This surprising attachment to the church seems to have been a matter of expedience. Putin, like Donald Trump, does not seem to know the Christian faith or the Bible well and Belton relates an illuminating story of Putin being taken to a service on Forgiveness Sunday. His friend informed him that he should prostrate himself before the priest and confess his sins. Putin replied in astonishment, “I am the president of the Russian Federation. Why should I ask for forgiveness?” (259).(2)
Belton published her book, of course, before the recent invasion of Ukraine, but she does discuss the pro-Western revolutions in Ukraine and Georgia. “It was the worst nightmare of Putin’s KGB men that, inspired by events in neighbouring countries, Russian oppositionists funded by the West would seek to topple Putin’s regime too” (271). In both cases lies and disinformation preceded Putin’s invasion of Georgia and the Crimea. The pretext of denazification is nothing new.
As with Browder’s Freezing Order, Belton explores the West’s failure to confront Russia with serious consequences for these invasions and the deeply disturbing ways in which Westerners enabled tainted money to pour into the West from Russia. She has a chapter entitled “Londongrad” and writes of London that, “The city was awash with Russian cash. But instead of Russia being changed through its integration into Western markets, it was Russia that was changing the West. … It was as if a virus was being injected into it” (352). Indeed, Belton’s book started out as an investigation of the KGB takeover of Russia, but as her research developed something even more frightening came to the fore: “the billions of dollars at Putin’s cronies’ disposal were to be actively used to undermine and corrupt the institutions and democracies of the West” (15). She notes of the West that its “lack of principles has brought the West to the consequences it is experiencing now” (497). Prophetic words indeed.
The level of corruption that Putin presides over is staggering. The leak of the so-called “Panama Papers” and the work of activists like Browder (see Freezing Order) exposed some of the extent of the corruption and the collusion of Western institutions.
With his speech at the February 2007 Munich Security Conference, Putin put the West on notice when he attacked Nato, the West and America. Here he gave voice to the KGB mistrust of and hatred for the West. An irony, of course, is that Russian money tends to be held in the West and the oligarchs clearly revel in the most lavish Western lifestyles, top schools for their children, and the freedoms.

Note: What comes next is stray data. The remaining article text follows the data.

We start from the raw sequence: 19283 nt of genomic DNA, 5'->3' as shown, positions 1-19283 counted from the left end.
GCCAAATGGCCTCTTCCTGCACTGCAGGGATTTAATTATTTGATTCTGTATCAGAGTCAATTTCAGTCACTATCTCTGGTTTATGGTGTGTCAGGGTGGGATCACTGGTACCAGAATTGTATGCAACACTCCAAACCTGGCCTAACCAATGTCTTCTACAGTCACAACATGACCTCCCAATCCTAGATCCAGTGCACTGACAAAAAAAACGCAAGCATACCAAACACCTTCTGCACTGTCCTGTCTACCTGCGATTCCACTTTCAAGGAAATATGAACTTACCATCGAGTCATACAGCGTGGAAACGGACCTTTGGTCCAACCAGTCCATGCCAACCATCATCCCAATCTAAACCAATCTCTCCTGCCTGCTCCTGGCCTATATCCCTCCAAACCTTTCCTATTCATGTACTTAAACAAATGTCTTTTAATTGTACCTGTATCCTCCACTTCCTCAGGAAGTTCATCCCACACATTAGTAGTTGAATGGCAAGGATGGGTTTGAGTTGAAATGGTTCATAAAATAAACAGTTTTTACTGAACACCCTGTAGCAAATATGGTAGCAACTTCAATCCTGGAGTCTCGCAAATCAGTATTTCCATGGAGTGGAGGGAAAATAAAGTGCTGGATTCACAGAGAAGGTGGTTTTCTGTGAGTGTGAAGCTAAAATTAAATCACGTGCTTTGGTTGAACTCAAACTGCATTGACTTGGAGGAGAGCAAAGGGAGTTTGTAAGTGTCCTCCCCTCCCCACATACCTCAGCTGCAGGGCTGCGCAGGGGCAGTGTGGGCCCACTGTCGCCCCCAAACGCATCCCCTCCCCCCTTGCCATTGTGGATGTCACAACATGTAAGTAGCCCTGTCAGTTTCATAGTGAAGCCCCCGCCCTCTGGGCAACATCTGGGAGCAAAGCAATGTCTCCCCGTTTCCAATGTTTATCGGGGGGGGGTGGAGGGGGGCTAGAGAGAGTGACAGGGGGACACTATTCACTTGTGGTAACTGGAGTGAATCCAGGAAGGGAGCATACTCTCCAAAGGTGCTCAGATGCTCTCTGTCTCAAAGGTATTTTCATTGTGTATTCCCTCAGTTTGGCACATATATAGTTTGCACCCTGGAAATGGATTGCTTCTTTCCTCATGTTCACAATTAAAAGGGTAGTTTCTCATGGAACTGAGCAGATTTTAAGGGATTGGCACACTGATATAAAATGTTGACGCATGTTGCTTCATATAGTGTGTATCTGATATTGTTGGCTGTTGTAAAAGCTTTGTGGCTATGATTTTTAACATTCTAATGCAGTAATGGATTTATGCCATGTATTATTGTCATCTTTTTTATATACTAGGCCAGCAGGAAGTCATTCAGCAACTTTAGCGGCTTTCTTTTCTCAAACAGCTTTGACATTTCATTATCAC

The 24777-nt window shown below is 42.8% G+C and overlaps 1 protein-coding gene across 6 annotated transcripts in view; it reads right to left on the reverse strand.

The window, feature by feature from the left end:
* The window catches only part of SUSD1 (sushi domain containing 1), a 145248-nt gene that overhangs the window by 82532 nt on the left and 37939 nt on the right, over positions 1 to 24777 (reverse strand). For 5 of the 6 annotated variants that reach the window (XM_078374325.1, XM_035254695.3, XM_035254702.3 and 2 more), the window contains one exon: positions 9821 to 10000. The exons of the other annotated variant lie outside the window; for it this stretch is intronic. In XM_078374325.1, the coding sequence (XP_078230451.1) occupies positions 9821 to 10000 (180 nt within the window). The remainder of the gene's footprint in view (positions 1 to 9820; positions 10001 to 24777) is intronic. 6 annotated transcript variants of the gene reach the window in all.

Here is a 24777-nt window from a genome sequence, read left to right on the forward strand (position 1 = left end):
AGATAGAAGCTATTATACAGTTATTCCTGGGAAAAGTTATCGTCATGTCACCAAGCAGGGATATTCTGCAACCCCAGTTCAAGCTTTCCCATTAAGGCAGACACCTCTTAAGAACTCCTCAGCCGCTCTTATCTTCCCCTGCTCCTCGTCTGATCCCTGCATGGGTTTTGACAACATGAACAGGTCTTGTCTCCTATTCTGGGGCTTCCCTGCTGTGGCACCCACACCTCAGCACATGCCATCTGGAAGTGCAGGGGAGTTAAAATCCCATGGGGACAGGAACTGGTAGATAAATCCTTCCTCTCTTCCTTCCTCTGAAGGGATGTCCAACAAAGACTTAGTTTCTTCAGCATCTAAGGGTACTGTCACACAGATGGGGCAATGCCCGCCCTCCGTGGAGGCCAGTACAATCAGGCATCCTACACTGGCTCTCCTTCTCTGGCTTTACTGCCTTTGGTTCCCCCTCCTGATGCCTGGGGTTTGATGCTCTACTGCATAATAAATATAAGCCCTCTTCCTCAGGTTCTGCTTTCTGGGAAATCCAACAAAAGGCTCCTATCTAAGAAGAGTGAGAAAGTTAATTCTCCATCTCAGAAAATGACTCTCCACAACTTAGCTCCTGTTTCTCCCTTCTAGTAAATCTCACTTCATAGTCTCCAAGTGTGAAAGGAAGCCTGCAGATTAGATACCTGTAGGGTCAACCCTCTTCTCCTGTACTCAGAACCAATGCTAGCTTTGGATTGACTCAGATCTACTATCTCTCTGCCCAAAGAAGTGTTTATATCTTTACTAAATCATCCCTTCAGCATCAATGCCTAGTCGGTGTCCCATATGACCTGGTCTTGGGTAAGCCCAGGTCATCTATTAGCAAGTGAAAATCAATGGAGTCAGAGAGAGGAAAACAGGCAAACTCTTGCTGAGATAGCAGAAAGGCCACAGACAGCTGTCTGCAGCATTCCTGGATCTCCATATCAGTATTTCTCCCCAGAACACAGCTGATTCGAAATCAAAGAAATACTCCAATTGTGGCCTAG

Belton’s final chapter is on the KGB network and Donald Trump. When the news came through to the Russian parliament in 2016 that Trump had won, the whole hall leapt to their feet in applause and celebration (476). Trump’s strange admiration for and deference to Putin remains to be fully explained. Belton argues that “in the impeachment probe and the 2020 presidential race, the clash between liberal values and a Putin-style corrupt authoritarian order was reaching a denouement” (488).
Belton’s narrative is profoundly disturbing, searing, and illuminating in so many ways. In one sense the Putin regime and the failure of the West are one massive example of the profound truth of 1 Timothy 6:10: “the love of money is a root of all kinds of evil.” This kind of evil is by no means confined to the Putin regime, as demonstrated by the enablers in the West and those keen to feed at the Russian cash trough with no concern for where the money came from or how it was acquired.
A terrible grace of Putin’s invasion of Ukraine is that it appears to have awoken Western and non-Western democracies from their slumber. Putin appears to have badly overreached this time, and we need to make sure he has. The rush of diplomacy before the invasion and especially the revealing of intelligence about Putin’s plans before he acted stripped away the predictable propaganda and false flag operations, flushing Putin out into the open so that we could see him for what he is. Let us not forget.
Some serious soul searching needs to be done by democratic nations for our complicity in what has led up to the invasion of Ukraine, and our most basic commitments and freedoms need to be rediscovered and shored up. Evil is real, including in politics, and whether it is in our midst or in Russia we need to be able to name it for what it is.
That the Russian Orthodox Church should be part of the Putin regime’s threefold cord is a tragedy. Jesus warned about the danger of his disciples losing their saltiness. In an incisive article titled “Toxic Patriarch: How Putin Weaponised the Russian Orthodox Church,” Mark Drew concludes of Patriarch Kirill: “May God grant him a merciful hearing before the dread judgment seat, as the Orthodox liturgy prays. But the judgment of history may not be so merciful.”(3) In his People of the Lie, Scott Peck notes that evil is drawn to religion, because it can there most easily masquerade as the light. We should take note.
There is no fun or sense of triumph in naming evil. Unlike Putin and Trump, Christians in mainstream denominations like my own are forever confessing our sins. That is as it should be. We are the sick, we are those who too often are complicit in evil ourselves, and thus we are those who need the medicine of the gospel.
This is a film worth watching. In my review of Putin’s People I refer to the arrest of the oligarch Mikhail Khodorkovsky as an important turning point in Putin’s reach for absolute power. Citizen K is a 2019 documentary about Khodorkovsky. The documentary tracks his rise to wealth and influence and emerging confrontation with Putin as he started to recognize the importance of democracy in Russia. His resilience while imprisoned and the way in which prison formed him is notable. Khodorkovsky is the founder of “Open Russia.”